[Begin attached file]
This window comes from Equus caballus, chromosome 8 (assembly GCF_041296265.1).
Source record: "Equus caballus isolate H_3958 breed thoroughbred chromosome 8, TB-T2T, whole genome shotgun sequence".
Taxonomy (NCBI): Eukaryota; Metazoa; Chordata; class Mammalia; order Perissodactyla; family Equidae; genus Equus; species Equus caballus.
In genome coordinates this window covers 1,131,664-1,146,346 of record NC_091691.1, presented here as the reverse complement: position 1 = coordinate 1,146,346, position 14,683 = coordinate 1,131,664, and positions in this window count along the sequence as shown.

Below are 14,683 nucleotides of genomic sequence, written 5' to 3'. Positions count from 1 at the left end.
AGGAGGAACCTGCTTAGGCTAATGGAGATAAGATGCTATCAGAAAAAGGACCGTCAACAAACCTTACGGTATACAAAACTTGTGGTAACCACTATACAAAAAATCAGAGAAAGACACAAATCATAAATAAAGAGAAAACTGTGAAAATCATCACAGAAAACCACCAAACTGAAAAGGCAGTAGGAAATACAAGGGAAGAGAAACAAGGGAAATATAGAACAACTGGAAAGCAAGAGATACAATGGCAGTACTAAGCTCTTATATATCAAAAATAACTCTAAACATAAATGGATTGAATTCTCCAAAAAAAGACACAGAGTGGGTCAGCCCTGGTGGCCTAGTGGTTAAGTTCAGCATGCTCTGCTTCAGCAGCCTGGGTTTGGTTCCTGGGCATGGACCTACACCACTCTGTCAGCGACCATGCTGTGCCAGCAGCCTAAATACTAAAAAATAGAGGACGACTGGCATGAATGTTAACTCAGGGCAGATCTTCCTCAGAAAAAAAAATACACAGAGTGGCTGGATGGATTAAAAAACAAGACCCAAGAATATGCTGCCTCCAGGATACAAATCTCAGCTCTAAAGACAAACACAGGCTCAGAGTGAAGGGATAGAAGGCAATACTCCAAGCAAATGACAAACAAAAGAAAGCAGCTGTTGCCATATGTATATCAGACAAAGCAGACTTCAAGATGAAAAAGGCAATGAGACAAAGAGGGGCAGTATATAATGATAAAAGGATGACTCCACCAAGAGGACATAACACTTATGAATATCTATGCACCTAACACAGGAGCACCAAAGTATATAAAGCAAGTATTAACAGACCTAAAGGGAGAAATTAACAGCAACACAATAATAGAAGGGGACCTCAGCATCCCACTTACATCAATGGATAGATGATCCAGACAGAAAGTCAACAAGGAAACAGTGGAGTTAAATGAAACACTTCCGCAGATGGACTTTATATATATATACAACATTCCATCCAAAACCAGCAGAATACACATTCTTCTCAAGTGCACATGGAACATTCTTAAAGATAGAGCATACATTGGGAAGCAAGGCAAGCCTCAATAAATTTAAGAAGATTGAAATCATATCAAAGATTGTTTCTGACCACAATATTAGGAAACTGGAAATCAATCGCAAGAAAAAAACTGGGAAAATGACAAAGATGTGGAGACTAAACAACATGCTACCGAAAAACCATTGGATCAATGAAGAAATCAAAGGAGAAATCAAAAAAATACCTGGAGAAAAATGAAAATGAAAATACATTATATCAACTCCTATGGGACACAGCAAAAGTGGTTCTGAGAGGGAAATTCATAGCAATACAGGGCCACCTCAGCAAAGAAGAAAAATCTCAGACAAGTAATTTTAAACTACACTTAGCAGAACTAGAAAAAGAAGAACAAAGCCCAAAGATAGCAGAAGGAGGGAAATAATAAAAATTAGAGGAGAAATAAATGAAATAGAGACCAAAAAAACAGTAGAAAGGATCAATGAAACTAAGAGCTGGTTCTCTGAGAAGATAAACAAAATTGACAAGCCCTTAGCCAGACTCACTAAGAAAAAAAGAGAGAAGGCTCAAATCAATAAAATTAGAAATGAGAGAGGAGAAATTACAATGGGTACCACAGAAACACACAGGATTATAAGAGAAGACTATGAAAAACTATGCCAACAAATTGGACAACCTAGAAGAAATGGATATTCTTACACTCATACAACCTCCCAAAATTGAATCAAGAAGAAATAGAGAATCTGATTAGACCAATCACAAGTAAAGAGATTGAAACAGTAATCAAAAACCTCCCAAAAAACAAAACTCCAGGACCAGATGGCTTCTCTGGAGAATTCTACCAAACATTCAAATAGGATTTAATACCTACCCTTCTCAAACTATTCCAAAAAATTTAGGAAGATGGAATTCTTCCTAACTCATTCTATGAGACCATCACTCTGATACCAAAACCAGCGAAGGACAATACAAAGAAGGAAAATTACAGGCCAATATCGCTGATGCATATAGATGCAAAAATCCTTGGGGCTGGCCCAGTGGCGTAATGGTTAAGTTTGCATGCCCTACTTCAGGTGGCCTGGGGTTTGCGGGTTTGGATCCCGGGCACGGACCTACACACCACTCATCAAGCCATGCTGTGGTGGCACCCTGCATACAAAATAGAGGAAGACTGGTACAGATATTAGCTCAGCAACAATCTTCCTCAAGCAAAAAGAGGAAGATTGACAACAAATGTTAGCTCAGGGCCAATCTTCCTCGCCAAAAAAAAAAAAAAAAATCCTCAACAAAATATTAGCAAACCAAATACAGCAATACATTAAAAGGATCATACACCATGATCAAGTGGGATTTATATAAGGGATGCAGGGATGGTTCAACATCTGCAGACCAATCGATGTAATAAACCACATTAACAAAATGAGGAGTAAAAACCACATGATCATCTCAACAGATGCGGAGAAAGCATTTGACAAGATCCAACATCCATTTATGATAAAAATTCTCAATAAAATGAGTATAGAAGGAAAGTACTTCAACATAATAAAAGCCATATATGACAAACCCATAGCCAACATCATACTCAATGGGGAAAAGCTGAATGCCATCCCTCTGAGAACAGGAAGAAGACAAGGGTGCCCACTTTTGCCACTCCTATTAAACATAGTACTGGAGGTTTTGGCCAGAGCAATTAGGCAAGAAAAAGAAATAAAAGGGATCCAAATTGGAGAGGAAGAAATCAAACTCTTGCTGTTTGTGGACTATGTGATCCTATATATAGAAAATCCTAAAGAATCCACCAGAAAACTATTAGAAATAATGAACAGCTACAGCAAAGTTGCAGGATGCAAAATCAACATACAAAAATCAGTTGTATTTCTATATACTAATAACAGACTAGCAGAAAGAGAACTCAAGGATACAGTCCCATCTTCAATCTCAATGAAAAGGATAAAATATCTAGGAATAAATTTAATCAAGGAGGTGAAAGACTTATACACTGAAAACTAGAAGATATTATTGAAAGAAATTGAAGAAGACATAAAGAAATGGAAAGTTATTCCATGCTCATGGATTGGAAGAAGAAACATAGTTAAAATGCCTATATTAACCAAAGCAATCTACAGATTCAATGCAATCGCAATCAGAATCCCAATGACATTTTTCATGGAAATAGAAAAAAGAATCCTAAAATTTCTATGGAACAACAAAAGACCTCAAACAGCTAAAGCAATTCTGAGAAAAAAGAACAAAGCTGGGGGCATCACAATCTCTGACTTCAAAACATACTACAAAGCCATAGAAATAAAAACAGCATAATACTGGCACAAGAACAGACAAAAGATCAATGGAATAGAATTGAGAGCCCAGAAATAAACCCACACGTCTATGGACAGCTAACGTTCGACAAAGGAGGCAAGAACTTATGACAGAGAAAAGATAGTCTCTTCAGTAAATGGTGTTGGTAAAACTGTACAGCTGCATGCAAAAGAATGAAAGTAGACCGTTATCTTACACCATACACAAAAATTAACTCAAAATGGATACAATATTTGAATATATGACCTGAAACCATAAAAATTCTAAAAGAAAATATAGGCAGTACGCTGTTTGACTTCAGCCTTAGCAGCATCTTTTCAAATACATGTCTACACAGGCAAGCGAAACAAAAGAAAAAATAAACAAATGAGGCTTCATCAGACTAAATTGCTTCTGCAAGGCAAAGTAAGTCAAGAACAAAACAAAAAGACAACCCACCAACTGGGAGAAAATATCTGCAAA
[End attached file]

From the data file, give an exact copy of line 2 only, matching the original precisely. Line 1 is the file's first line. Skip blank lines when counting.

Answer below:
Source record: "Equus caballus isolate H_3958 breed thoroughbred chromosome 8, TB-T2T, whole genome shotgun sequence".